Mental health: seizing the momentum

There has never been a better time for employers to lead from the front on mental health issues, says Mental Health at Work’s Alison Pay

There is no doubt, as a society, we have made huge strides in recent years in raising awareness of mental health and are starting to break down barriers around stigma. In the workplace, we are also seeing change, but the pace is frustratingly slow.

The BITC Mental Health at Work 2018 report, produced in conjunction with Mercer shows some employers have already seized this opportunity. Their commitment to workplace mental health is making a profound difference to their employees and line managers who feel valued and supported in an inclusive organisation. But too many employees still feel that poor mental health will be a blight on their career and prospects. They hide their concerns and suffer in silence, putting their health at greater risk, and making it more unlikely they will fulfil their potential.

Saying ‘we care about mental health’ isn’t enough. Actions speak louder than words. Many leaders make a commitment to mental health at work but fail to ensure that their good intentions translate into genuine engagement at all levels of their organisation. Having a conversation about mental health sounds simple, but if it was easy in the workplace we would be seeing more people able to talk to their manager about their mental health, which currently stands at just 16%. This is not surprising; when only 30% of line managers have taken part in any mental health training, which could begin to give them understanding around the topic and the competence and confidence to begin to manage it. Intentions alone won’t start to make this change; mental health and wellbeing must be about real changes in  attitude and behaviour and be embedded in the organisational culture.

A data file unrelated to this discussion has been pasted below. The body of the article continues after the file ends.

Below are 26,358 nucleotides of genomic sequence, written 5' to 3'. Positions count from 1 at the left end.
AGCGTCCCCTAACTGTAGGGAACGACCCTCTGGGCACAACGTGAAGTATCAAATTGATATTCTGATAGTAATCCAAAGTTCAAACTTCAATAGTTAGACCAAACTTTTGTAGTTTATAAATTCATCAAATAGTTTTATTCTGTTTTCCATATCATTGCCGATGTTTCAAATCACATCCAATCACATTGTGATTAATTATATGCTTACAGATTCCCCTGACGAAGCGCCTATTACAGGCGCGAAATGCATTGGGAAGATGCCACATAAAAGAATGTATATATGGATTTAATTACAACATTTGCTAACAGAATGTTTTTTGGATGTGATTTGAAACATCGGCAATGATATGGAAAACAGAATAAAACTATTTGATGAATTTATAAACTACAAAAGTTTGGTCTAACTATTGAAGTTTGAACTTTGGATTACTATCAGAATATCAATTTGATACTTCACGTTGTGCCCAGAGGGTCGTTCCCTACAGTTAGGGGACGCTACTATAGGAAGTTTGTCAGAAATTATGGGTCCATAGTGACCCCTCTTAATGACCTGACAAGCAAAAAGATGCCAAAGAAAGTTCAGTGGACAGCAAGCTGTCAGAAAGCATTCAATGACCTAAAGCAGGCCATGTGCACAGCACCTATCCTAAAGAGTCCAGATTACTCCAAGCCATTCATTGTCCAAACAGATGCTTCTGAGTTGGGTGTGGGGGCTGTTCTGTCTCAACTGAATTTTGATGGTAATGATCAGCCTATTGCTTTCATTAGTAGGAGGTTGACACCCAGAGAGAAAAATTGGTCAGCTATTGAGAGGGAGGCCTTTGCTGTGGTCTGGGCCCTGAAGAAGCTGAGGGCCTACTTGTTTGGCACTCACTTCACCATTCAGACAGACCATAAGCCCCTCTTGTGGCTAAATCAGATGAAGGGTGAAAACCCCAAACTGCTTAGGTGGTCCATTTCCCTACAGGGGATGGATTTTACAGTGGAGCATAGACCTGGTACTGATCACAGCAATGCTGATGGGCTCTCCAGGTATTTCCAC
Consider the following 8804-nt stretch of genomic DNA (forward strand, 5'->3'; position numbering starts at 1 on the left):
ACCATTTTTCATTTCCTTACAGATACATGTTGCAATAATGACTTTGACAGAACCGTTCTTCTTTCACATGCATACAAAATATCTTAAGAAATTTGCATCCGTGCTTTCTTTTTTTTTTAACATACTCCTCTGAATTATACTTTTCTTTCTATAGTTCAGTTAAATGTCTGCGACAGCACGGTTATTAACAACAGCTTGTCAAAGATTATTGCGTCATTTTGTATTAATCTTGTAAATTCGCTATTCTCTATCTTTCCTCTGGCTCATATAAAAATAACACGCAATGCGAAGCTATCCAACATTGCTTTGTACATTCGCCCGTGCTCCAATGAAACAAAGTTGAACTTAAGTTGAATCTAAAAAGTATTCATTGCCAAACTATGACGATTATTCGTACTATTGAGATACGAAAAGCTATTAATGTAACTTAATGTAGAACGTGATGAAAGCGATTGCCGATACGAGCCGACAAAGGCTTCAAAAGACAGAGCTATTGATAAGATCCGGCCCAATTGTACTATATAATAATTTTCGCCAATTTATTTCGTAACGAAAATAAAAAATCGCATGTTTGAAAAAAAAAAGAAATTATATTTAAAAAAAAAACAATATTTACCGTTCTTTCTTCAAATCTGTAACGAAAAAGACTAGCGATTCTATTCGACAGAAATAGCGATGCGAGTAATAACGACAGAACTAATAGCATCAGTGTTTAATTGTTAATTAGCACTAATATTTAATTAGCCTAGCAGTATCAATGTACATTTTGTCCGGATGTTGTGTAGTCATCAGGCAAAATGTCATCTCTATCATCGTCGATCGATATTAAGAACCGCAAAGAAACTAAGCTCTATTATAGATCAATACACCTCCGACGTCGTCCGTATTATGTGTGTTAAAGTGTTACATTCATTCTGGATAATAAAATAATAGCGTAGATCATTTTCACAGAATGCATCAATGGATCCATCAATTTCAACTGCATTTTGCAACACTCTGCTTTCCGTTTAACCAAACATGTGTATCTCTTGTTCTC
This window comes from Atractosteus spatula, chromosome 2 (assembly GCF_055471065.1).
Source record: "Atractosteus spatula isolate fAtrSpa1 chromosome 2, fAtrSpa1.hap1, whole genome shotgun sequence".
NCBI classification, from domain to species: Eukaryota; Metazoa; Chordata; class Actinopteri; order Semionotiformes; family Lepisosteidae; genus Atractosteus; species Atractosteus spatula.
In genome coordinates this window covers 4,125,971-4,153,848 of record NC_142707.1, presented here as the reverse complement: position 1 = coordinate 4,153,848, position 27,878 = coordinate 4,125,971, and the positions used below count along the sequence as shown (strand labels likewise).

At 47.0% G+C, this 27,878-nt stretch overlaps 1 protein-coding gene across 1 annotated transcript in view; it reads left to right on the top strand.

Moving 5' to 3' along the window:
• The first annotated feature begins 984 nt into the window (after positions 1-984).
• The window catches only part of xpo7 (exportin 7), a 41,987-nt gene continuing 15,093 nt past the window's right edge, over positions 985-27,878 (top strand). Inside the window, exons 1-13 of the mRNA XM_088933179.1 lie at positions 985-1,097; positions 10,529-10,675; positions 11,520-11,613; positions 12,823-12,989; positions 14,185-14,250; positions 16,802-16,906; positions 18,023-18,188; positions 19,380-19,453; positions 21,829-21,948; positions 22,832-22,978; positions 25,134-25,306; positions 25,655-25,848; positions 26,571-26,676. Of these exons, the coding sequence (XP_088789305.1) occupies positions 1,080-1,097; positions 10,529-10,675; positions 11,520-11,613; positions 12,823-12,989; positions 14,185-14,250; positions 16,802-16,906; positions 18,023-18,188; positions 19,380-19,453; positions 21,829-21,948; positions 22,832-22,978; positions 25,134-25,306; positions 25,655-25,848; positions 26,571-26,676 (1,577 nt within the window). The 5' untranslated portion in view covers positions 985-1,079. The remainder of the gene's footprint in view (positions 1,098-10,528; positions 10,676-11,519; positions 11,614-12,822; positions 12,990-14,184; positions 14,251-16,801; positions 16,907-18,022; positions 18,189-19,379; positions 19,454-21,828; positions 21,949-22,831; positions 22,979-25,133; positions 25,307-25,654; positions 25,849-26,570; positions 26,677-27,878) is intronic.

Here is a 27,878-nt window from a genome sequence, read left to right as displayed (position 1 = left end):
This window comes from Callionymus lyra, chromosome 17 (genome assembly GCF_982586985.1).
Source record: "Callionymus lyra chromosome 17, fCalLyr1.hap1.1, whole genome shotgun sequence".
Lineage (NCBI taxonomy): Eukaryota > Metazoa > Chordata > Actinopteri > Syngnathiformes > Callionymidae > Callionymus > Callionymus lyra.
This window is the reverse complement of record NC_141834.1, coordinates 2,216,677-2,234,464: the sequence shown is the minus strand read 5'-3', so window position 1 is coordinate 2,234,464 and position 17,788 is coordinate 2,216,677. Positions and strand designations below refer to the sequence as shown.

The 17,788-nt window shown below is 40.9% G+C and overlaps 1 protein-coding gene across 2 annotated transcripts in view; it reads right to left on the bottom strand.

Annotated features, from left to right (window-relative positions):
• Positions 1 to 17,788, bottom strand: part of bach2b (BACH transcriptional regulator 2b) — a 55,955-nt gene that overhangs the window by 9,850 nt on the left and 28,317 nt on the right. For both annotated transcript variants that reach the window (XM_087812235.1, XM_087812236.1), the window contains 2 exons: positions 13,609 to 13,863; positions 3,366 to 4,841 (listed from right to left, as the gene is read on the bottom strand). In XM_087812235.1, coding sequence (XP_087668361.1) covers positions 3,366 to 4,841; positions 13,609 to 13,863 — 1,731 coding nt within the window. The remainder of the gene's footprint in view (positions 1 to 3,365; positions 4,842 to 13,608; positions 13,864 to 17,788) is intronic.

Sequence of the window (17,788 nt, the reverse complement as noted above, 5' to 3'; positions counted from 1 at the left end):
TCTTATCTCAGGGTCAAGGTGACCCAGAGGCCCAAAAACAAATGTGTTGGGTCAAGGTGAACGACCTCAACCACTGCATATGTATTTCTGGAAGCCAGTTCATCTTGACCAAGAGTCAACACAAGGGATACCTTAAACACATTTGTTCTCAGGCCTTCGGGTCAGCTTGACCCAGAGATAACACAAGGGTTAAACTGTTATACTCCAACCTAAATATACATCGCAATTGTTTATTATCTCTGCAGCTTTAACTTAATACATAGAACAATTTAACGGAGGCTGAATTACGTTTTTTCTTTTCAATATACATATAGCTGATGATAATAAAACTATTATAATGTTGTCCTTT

As one of the partners in the BITC report, Mental Health at Work are calling on employers to:

  • Talk – Break the culture of silence that surrounds mental health
  • Train – Invest in basic mental health literacy for all employees, skills training to support line manager capability and Mental Health Allies to provide signposting support and confidential listening across the organisation.
  • Take action – Develop a programme strategy and implement practical actions to bring change across the organisation.

Business is at its best when people are at their best. When people want to work for you because they feel valued and supported, you can recruit and retain the best talent to create winning teams. Thriving at work is a winning formula for us all.

To read the full Mental Health at Work report visit

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